A new form of words to describe what you would rather not confess to appears in an employment tribunal judgment in Edinburgh. Famous past legal cases have variously referred to being "economical with the truth" and "dissembling" when those under oath prefer to mask facts or opinions.
The latest offering comes from the written verdict in the case of community education worker John Travers against his employer, Edinburgh City Council.
Travers took the council to the tribunal after being disciplined for blowing the whistle on what he alleged was sharp practice in a community ICT project.
Who should pop up as chief prosecutor for the authority but Colin Dalrymple, the city's former depute director of education and general secretary of the education directors' association, who was sacked hurriedly last year for gross misconduct after allegedly passing information on the council's PPP project.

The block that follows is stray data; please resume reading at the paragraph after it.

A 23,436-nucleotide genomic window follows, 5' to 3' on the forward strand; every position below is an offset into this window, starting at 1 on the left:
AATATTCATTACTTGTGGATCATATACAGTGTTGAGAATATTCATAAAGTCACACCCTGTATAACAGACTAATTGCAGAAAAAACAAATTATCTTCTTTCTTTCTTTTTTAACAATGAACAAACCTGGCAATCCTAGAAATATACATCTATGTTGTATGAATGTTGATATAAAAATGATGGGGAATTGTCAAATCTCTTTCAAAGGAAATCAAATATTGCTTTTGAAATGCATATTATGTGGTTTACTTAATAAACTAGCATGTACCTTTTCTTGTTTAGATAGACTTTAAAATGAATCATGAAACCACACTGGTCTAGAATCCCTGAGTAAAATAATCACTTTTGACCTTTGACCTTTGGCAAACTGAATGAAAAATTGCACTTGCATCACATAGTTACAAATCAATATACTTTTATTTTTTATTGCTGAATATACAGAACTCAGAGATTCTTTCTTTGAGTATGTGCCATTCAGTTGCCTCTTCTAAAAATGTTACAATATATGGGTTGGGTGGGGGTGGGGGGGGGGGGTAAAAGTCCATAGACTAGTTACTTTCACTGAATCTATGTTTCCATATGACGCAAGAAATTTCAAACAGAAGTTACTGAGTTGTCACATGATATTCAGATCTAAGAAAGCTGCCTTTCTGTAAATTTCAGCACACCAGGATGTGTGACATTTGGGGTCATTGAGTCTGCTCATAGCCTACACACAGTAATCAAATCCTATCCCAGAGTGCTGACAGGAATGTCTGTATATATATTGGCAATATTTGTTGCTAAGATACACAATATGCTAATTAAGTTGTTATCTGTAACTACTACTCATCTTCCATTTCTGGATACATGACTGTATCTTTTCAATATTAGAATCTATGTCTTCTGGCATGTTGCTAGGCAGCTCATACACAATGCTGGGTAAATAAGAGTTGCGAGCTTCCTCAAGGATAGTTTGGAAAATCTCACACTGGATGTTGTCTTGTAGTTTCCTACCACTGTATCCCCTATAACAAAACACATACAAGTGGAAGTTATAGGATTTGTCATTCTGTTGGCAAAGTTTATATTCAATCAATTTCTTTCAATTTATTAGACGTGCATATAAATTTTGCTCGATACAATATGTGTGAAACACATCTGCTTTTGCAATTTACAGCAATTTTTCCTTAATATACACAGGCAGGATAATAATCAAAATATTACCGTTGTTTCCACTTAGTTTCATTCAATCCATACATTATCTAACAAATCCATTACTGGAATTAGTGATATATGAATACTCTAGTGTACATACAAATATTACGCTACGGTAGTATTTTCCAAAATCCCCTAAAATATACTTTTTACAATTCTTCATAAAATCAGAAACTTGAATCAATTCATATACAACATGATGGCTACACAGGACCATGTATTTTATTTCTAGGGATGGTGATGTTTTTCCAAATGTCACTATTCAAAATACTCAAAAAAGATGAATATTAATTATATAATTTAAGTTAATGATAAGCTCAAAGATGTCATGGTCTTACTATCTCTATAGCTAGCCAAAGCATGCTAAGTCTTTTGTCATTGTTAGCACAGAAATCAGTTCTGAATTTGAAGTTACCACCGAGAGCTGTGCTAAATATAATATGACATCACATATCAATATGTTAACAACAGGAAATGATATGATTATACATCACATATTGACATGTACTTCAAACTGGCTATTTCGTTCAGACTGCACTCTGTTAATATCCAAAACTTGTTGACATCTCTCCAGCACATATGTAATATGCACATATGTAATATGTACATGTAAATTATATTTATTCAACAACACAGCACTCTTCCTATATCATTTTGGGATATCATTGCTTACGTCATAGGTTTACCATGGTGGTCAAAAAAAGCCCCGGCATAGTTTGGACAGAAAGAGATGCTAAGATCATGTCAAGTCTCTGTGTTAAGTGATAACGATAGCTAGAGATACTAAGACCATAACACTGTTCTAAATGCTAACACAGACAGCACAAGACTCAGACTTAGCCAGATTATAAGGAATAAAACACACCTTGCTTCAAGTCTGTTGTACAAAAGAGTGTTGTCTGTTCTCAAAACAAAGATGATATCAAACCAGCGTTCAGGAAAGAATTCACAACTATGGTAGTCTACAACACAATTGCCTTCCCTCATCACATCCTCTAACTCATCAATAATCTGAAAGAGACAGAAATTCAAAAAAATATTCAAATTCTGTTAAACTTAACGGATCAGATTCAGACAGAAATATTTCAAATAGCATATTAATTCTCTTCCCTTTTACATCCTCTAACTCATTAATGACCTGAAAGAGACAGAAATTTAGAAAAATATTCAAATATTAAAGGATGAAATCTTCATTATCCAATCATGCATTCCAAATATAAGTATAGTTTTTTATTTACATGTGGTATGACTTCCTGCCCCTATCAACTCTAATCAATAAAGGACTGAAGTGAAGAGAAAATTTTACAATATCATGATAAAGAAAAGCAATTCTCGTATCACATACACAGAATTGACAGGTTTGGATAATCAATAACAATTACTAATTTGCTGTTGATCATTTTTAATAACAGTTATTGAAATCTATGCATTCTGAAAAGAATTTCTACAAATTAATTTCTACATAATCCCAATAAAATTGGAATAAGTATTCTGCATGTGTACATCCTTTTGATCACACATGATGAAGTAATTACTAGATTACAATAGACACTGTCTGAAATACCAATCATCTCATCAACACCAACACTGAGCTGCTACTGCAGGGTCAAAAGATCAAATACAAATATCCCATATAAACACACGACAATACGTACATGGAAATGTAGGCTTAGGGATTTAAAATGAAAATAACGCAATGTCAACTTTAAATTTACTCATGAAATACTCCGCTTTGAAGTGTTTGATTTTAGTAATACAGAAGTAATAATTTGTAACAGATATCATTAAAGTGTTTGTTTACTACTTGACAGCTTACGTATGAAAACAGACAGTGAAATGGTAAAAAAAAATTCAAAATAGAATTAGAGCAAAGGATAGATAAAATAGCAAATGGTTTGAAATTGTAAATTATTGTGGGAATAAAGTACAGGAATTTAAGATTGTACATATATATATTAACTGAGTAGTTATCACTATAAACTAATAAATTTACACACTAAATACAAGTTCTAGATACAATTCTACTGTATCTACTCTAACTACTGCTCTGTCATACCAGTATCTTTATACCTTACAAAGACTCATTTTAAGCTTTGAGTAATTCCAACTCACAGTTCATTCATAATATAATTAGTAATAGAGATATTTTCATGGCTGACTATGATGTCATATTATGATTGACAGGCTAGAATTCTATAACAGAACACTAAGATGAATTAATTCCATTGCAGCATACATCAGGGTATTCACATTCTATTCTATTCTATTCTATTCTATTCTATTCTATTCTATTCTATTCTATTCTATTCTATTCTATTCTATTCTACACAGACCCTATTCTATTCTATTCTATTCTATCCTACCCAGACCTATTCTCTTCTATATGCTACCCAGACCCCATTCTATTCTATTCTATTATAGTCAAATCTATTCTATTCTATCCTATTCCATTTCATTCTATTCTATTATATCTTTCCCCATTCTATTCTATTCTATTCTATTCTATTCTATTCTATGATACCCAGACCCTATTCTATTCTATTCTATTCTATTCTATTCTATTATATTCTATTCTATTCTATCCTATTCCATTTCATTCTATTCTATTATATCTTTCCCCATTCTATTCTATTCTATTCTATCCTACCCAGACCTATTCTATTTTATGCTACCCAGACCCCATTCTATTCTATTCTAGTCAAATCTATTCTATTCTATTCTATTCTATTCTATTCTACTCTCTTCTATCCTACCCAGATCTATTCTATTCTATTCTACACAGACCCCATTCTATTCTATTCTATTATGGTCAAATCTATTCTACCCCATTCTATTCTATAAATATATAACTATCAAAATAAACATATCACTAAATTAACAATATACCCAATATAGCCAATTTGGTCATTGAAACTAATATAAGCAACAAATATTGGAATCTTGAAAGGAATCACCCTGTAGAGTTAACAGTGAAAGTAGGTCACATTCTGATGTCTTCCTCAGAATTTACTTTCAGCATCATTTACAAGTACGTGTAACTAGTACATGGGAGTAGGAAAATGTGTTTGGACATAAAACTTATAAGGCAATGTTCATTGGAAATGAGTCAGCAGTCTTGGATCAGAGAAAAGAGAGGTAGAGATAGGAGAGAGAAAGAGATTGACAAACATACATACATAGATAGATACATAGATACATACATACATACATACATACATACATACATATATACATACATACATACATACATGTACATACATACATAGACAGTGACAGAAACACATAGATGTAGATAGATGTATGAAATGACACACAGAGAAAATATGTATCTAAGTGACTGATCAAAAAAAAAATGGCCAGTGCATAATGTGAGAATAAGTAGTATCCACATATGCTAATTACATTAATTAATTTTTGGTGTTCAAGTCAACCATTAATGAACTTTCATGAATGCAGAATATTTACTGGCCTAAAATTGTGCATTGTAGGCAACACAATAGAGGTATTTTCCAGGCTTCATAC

Dalrymple was the senior officer who disciplined Travers, after he had sent a barrage of emails around the council about the ICT project.
The council claimed Travers's evidence was "neither reliable nor credible".
Mr Dalrymple, on the other hand, "was both a reliable and credible witness".
But the tribunal notes that "Mr Dalrymple's failure to be candid in evidence regarding the first written warning sanction makes it difficult to examine the respective gravity of the other offences".
"Failure to be candid in evidence". Now that's another for the list.
Let us hope Dalrymple polishes up his act. For he will be appearing shortly in front of another tribunal, this time not "reliably" acting for the city council but "candidly" fighting his former employer's decision to sack him.